Jewish historical landmarks in Biella are full of surprises!
The Biella synagogue, for example, has an anonymous facade and is entered through the courtyard at no. 3 Vicolo delle Bellone. This pre-emancipation synagogue houses a late baroque-style ark from 1780. The synagogue is no longer in use but well-preserved.
The Biella Jewish Cemetery is now part of the town cemetery in via dei Tigli, and, curiously, has gravestones with photos of the dead (as is the case in cemeteries found in Asti and Alessandria) which hint at assimilation after emancipation. As a final surprise, the tomb of Camillo Olivetti is buried here in the Jewish section in spite of his conversion to the Protestant Unitarian church in 1934.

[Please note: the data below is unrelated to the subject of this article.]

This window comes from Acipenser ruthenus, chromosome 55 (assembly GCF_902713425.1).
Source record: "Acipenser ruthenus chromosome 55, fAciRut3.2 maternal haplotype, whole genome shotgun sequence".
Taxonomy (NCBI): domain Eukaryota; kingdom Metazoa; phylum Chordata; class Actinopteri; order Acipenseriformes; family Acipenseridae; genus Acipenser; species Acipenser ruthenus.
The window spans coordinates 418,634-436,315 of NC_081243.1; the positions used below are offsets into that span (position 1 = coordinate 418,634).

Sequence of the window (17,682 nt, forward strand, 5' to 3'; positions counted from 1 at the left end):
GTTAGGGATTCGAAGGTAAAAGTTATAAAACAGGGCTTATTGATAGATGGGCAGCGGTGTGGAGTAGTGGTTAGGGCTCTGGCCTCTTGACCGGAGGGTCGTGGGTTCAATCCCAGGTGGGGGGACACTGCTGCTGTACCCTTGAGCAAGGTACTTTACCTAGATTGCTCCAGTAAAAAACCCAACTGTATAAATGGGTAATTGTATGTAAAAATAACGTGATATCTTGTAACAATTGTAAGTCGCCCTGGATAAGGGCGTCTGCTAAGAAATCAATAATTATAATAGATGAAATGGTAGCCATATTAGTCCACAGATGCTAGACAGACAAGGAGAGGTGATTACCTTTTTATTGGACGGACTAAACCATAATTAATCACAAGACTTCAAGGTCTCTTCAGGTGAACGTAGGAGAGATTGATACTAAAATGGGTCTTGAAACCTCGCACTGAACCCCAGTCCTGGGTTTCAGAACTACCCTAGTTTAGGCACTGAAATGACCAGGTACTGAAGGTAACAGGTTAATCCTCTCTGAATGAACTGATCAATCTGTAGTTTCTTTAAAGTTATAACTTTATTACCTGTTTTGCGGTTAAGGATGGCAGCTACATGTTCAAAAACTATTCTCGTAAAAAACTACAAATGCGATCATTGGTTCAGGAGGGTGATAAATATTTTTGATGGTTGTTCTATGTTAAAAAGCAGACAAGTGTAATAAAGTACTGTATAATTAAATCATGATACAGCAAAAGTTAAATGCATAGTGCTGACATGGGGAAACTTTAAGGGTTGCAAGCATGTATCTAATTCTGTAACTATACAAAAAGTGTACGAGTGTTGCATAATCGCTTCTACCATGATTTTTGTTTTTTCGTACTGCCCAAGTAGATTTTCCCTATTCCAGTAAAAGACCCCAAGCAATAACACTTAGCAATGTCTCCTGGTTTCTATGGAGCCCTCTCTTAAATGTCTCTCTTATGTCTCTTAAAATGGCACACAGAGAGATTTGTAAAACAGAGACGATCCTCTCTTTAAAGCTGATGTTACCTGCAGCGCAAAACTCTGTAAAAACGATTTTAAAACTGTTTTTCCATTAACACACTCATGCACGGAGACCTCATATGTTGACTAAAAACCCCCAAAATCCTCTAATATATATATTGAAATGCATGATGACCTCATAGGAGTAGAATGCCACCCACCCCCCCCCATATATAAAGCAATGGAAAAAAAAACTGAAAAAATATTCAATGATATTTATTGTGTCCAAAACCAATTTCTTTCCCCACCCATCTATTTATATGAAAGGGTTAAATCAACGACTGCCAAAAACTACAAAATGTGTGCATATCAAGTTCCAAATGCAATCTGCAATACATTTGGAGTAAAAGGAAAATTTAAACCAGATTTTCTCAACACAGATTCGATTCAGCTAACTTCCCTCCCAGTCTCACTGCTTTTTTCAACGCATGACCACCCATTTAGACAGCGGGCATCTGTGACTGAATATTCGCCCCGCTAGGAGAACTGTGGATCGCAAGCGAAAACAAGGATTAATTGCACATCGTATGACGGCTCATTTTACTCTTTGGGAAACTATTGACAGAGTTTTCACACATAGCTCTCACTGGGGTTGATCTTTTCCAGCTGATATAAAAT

Jewish presence in Biella can be traced back as early as the 14th century, although Jews settled more permanently from the 16th century on. In 1723 a small ghetto was established between Vicolo del Bellone and Corso del Palazzo and numbered 26 inhabitants. By the 20th century, the Jewish community of Biella numbered 100. The two streets that made up this ghetto have preserved their 15th century architectural feel including the lengthy internal galleries and passageways.